4 Stars
Year Released: 2000
MPAA Rating: Unrated
Running Time: 109 minutes
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While most crooks don’t have consciences, it’s at least nice to know that they can suffer from the occasional mid-life crisis, too. That’s what seems to be afflicting Thorkild (Soren Pilmark), a petty thief and con man who’s just turned 40 years old. Deeply in debt to a glowering thug known only as The Eskimo, Thorkild and his bumbling gang of crooks Peter (Ulrich Thomsen), Arne (Mads Mikkelsen), and Stefan (Nikolaj Lie Kaas), have just knocked off a truckload of exotic black market cigarettes, only to discover that the truck is instead filled with low-quality knock-offs.

As if Thorkild wasn’t already depressed about his lifestyle when, a little edgy, he nearly shoots the guests at his surprise party, he becomes even more keenly aware he’s wasting his life when he receives an AK-47 for a gift instead of the bag of golf clubs about which he’d been fantasizing. Things deteriorate further when his intermittent flame, Therese (Iben Hjejle) leaves him for another man, just as The Eskimo shows up and demands the non-existent money from the cigarette sales.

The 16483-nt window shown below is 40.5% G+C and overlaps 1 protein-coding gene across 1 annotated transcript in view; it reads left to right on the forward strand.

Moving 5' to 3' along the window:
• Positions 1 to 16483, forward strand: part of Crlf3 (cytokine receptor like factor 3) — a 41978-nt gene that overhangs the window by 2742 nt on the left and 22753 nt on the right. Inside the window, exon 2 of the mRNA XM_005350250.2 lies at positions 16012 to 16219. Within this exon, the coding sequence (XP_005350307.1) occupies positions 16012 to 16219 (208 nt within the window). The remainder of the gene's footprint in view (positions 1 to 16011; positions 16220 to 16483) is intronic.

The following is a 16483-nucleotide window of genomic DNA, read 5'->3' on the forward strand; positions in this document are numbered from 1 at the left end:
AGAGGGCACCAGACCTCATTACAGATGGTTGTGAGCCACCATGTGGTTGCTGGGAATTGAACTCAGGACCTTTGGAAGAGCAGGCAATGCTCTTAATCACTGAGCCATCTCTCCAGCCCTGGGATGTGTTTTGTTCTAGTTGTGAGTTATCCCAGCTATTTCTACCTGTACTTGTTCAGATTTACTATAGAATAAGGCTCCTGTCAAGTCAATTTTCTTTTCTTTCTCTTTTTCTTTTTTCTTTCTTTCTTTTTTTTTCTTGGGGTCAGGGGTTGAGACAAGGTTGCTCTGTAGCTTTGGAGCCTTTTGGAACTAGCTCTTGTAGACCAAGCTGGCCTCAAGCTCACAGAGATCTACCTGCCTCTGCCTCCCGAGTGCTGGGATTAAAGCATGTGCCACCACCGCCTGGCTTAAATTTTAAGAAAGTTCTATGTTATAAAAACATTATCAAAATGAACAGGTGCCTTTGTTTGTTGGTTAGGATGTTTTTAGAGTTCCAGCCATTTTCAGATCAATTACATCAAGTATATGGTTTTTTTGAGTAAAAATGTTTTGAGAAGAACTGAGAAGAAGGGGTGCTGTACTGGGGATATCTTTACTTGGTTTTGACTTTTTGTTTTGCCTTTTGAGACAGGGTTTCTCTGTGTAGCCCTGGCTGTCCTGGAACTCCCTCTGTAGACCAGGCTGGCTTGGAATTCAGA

Happy Birthday, dude.

Now completely enslaved by his indentured servitude to the Eskimo, Thorkild and his gang set off on the mob bosses’ order to rob a diplomat’s house, but the robbery provides a revelation: knowing that they’ll never possess this kind of money again, Thorkild convinces his skeptical henchmen to take the money and flee to Barcelona. Instead, when their van breaks down en route, they find themselves holed up in a ramshackle farmhouse; a farmhouse they somewhat hesitantly decide to turn into a restaurant called “Flickering Lights” and go straight.

“Flickering Lights” is full of more plot twists than the number of health code violations at a fast food joint. By turns violent, touching, silly, and, yes, even charming, director Anders Thomas Jensen (“Mifune,” “The King is Alive,” “Election Night”) has crafted a testosterone-driven gangster movie for the metrosexual male. In fact, so good is the mix between hardcore shoot-em up action, drolly crafted dialogue, and touchy-feely sentimentality, I think it’s somewhat safe to say that this could be the first gangster/date flick. One of the hard-bitten crooks even reads a poem and cries, for heaven’s sake!

Although this is a Danish film with English sub-titles, the titling work is (thankfully) easy to read. The grammar is correct, and the titles been timed in such a way as to flow naturally with what’s on screen. Which is good, because that way, you still have time to absorb Eric Kress’ lush photography of the verdant Danish countryside and the engrossing performance of Pilmark et. Al.

Hjejle’s character in the film is a restaurant critic who winds up writing a positive review on her ex-beau’s establishment in her newspaper. While I can’t account for the food at the Flickering Lights restaurant, I totally agree with her that “Flickering Lights” is something special, indeed.

Posted on July 14, 2004 in Reviews by

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